We may not agree on abortion, but surely we can agree on reducing the number of unwanted pregnancies in this country. The reality of gun ownership may be different for hunters in rural Ohio than for those plagued by gang-violence in Cleveland, but don’t tell me we can’t uphold the Second Amendment while keeping AK-47s out of the hands of criminals. I know there are differences on same-sex marriage, but surely we can agree that our gay and lesbian brothers and sisters deserve to visit the person they love in the hospital and to live lives free of discrimination. Passions fly on immigration, but I don’t know anyone who benefits when a mother is separated from her infant child or an employer undercuts American wages by hiring illegal workers. This too is part of America’s promise – the promise of a democracy where we can find the strength and grace to bridge divides and unite in common effort.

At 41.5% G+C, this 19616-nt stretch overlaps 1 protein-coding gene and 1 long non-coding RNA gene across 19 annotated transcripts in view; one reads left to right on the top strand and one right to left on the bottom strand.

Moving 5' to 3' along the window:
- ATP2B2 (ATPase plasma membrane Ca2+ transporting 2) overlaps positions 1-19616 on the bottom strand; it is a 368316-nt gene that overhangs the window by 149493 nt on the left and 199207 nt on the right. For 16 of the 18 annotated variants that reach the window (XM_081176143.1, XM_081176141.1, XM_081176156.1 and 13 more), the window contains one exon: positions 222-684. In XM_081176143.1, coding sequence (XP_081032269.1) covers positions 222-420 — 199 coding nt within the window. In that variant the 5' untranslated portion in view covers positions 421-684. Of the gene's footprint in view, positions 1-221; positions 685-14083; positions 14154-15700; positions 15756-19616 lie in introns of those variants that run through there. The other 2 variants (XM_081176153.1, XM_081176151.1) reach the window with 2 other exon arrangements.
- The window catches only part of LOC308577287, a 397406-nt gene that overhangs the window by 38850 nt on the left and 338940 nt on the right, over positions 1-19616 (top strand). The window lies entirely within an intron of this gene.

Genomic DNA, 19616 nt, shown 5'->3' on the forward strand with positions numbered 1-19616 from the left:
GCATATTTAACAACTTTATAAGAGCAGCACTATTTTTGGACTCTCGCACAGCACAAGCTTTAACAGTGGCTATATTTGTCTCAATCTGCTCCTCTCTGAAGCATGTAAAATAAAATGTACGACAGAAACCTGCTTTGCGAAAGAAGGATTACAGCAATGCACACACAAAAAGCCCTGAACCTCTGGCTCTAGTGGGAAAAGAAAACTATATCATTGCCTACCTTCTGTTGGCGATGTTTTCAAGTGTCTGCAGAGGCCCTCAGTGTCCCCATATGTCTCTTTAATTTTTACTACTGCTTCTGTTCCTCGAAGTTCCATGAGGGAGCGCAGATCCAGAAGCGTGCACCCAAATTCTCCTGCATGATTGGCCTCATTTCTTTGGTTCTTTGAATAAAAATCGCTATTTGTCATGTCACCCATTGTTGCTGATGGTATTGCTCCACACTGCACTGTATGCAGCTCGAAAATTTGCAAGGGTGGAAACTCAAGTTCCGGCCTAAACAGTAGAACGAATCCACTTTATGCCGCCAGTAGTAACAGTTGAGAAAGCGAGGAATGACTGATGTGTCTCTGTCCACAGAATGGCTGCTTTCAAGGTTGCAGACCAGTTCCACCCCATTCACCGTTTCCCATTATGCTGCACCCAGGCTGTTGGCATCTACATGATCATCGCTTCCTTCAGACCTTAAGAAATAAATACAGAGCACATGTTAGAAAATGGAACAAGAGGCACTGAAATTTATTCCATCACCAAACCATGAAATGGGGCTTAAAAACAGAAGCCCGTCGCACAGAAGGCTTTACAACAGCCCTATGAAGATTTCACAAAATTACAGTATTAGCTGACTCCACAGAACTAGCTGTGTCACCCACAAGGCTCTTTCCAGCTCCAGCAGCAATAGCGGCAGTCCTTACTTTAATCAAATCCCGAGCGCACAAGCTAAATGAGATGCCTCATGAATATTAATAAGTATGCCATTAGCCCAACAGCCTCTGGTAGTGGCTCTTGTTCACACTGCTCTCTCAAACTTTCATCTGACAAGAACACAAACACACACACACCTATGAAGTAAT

Obama has consistently mentioned gays and lesbians to mainstream audiences and framed gay rights as basic civil rights. In a November 2007 interview with Christian Broadcasting Network, the would-be nominee said basic hospital visitation for gay couples was not a "special privilege." On the campaign trail in Texas before a predominately black audience, Obama addressed homophobic remarks by saying it was "not very Christian" to criticize gays.
The speech may not be everything you want. But gays and lesbians are in there and included in Obama's vision—in a presidential nomination speech given 45 years to the day Dr. Martin Luther King Jr. delivered "I Have a Dream." Can't ask for much more than that.